Vatican City, Jun 27, 2020 : Pope Francis “appreciates” the German Church’s “Synodal Way,” the president of the German bishops’ conference said after meeting with the pope Saturday.
In a statement following his private audience with the pope June 27, Bishop Georg Bätzing said: “I feel strengthened by the intensive exchange with the Holy Father to continue on the path we have taken. The pope appreciates this project, which he associates closely with the concept of ‘synodality’ which he coined.”
He continued: “It was a matter of concern to me to make it clear that the Church in Germany is following this path and always knows that she is bound to the universal Church.”
Bätzing traveled to the Vatican the day after the German Church released figures showing that it lost a record number of members in 2019.
The statistics, issued June 26, showed that 272,771 people exited the Catholic Church last year, a significant increase on the 2018 figure of 216,078.
In Bätzing’s own diocese of Limburg, 9,439 people left the Catholic Church in 2019, 1,459 more than in 2018.
Bätzing said Saturday: “We must find answers to urgent challenges facing the Church, ranging from coming to terms with sexual abuse of minors to the dramatic numbers of people leaving the Church.” ….
Referring to a 28-page letter that Pope Francis wrote last year to German Catholics, Bätzing said: “With his letter to the pilgrim people of God of the Church in Germany in June 2019, he encouraged and gave indications. He will continue to accompany us attentively.”
The pope’s letter was prompted by the German bishops’ decision to launch a two-year “Synodal Way,” bringing together lay people and bishops to discuss four main topics: the way power is exercised in the Church; sexual morality; the priesthood; and the role of women.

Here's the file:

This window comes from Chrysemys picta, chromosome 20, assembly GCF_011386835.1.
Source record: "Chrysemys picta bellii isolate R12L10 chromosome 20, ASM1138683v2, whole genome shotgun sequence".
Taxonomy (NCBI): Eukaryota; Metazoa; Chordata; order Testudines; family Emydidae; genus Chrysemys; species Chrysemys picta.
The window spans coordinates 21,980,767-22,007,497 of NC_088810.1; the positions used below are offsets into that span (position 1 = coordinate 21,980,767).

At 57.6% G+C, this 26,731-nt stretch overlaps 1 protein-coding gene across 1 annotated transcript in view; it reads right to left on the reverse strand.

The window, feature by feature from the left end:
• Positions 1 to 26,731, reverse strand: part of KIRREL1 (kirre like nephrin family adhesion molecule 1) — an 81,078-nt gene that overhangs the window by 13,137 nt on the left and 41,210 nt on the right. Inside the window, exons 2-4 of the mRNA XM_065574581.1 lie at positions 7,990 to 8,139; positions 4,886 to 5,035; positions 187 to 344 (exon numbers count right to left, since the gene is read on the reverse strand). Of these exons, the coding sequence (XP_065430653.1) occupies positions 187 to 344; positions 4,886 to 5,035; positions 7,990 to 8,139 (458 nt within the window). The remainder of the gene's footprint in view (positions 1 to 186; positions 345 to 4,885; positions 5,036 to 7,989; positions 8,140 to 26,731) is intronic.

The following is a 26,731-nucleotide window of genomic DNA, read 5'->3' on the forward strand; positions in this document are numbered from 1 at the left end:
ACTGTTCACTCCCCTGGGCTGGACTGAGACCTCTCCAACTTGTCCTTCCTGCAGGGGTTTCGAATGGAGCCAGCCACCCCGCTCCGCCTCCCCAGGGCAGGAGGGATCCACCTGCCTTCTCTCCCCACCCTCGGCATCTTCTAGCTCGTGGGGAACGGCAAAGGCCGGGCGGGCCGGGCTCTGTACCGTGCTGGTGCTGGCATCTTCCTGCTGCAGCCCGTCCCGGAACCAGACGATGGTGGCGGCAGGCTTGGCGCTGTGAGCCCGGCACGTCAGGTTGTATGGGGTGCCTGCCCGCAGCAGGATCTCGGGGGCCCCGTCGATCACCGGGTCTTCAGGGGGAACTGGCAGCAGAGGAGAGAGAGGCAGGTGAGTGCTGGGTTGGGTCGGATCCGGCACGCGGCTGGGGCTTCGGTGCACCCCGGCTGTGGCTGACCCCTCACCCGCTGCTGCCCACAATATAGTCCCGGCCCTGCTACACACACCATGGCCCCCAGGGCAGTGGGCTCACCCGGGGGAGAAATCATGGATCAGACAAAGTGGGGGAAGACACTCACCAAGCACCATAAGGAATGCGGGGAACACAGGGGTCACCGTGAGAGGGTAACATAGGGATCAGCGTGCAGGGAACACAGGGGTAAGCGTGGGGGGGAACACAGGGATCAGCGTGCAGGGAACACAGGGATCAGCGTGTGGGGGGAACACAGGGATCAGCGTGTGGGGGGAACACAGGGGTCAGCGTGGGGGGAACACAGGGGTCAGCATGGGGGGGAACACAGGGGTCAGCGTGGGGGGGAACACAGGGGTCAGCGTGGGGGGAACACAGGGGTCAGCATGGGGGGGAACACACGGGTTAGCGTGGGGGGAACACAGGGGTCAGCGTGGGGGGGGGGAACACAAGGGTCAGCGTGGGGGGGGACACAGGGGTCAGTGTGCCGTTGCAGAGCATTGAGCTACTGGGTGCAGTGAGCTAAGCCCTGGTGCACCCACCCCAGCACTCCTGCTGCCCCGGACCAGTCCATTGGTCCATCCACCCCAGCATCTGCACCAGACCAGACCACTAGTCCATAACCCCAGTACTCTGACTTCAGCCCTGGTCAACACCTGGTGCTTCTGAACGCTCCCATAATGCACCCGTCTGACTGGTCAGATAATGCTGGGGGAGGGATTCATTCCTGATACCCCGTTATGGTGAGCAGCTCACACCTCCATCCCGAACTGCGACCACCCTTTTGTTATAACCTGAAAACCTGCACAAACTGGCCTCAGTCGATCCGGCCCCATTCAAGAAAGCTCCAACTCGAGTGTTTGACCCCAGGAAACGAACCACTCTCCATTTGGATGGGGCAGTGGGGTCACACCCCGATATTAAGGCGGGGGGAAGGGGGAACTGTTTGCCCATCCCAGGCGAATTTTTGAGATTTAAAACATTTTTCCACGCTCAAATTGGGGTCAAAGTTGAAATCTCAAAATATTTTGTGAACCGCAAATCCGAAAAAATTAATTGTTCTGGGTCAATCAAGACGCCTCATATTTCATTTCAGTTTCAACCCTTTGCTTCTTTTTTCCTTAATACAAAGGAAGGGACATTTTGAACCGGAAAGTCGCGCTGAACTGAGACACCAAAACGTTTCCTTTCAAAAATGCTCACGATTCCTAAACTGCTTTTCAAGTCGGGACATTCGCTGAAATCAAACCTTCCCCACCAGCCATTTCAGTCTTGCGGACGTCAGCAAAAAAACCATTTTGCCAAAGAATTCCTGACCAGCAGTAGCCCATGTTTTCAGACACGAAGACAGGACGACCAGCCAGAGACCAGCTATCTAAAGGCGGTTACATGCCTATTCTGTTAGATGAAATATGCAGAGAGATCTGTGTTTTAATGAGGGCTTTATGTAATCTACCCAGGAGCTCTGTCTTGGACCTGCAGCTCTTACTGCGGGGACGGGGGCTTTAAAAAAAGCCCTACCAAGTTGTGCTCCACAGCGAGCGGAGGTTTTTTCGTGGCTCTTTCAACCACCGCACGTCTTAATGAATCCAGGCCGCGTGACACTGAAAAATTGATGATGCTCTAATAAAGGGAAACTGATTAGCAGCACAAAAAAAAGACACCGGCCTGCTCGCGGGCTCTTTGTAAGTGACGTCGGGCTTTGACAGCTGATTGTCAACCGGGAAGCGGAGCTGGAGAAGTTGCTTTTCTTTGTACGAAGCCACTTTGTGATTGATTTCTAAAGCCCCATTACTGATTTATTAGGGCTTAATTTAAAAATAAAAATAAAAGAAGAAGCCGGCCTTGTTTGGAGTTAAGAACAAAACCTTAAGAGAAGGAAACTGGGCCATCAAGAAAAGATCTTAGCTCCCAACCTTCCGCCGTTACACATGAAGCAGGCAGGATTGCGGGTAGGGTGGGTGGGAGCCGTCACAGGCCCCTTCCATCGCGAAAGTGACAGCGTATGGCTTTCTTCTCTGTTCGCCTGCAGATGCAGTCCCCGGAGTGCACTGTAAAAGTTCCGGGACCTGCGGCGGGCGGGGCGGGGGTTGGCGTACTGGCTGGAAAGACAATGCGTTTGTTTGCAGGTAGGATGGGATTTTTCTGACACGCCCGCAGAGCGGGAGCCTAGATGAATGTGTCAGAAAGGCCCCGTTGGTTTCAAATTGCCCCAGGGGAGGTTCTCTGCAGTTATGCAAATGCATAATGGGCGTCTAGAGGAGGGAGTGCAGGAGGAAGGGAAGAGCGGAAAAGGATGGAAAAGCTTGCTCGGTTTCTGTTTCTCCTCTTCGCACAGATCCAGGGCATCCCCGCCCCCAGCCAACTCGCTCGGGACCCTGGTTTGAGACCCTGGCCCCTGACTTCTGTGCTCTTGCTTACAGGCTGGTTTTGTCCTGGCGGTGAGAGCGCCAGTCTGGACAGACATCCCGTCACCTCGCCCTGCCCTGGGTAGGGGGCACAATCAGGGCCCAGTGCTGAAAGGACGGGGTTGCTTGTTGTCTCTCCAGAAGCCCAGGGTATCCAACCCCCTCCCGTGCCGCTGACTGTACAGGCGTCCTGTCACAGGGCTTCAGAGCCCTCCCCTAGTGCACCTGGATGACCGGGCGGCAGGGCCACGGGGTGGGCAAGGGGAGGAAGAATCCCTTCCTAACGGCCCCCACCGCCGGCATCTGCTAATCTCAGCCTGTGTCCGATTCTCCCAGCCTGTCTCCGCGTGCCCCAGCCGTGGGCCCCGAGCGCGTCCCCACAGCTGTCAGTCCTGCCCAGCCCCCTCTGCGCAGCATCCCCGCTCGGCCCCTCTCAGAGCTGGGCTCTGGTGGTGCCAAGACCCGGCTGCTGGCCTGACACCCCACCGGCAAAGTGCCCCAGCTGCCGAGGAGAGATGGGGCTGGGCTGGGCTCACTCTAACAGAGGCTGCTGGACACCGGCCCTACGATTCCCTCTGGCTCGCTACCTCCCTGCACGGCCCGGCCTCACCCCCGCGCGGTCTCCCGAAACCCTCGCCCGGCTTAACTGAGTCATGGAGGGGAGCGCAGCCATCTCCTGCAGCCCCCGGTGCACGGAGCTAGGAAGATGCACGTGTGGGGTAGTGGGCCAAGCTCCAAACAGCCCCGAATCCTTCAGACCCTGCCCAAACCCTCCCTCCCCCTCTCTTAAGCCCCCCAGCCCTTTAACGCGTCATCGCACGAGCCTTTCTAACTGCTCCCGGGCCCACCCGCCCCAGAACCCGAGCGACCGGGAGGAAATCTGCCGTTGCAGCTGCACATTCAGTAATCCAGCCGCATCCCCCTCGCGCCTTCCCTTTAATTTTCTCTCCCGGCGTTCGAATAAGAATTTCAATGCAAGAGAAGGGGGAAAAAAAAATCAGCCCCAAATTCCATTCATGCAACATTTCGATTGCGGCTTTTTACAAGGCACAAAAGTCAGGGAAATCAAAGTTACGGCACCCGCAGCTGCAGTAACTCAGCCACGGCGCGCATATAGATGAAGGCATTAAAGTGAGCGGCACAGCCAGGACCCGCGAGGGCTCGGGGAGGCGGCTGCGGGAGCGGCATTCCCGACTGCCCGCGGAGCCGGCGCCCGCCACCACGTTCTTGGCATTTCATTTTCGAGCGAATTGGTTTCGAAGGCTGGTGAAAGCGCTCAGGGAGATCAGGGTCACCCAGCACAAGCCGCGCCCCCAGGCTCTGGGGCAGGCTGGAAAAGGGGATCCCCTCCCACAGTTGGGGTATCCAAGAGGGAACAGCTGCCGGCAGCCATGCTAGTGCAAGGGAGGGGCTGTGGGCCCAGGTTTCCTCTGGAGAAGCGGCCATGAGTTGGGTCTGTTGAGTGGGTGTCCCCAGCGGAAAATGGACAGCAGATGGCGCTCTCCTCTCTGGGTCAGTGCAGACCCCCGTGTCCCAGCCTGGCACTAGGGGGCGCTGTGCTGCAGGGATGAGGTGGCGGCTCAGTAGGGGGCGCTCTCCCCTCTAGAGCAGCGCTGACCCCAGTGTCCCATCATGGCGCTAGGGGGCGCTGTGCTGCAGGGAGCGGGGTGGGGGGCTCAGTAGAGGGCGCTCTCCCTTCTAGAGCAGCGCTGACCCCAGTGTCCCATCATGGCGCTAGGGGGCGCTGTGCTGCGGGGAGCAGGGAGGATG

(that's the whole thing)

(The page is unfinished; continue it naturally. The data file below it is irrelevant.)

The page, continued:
The German bishops initially said that the process would end with a series of “binding” votes — raising concerns at the Vatican that the resolutions might challenge the Church’s teaching and discipline.
In his letter, the pope suggested that participants in the “Synodal Way” faced a particular “temptation.”
“At the basis of this temptation, there is the belief that the best response to the many problems and shortcomings that exist is to reorganize things, change them and ‘put them back together’ to bring order and make ecclesial life easier by adapting it to the current logic or that of a particular group,” he wrote… [emphasis added].
In May, Bätzing expressed the hope that the results of Germany’s “Synodal Way” would be discussed at a synod in Rome.
He said he was “very much in favor of transporting to Rome, to the level of the whole Church, the insights and decisions that we garner from the Synodal Process — also with regard to [the role of] women and ecclesial ministry” …
After his meeting with Pope Francis, he said he looked forward to a meeting of the world’s bishops in Rome in October 2022, which will be dedicated to the theme “For a synodal Church: communion, participation and mission.”
He said: “I hope that with the experiences of the Synodal Way we can make a contribution to the world Synod of Bishops in October 2022, which will deal with the question of synodality.” Click here to read entire piece at Catholic World Report
While Pope Francis appears to sound a warning note about the danger of the “Synodal Way” (which is, at least, arguably designed to encourage dissent), he does, at the same time, seem to approve it. Allowing the topics listed to be raised and debated, such as the role of women (when female ordination is out of the question, cannot happen), could be interpreted as Pope Francis giving the green light to dissent.
So, which is it? Is he encouraging dissent or putting the brakes on the already dissent-ridden Church in Germany?
On this Feast of SS Peter & Paul, when we celebrate the Gospel account of Our Lord’s entrusting of the keys of the Kingdom to Peter, we might assess the pontificate of Pope Francis. Raise any relevant issues of interest and/or concern in the comments, but above all, let’s remember to pray especially for Pope Francis today.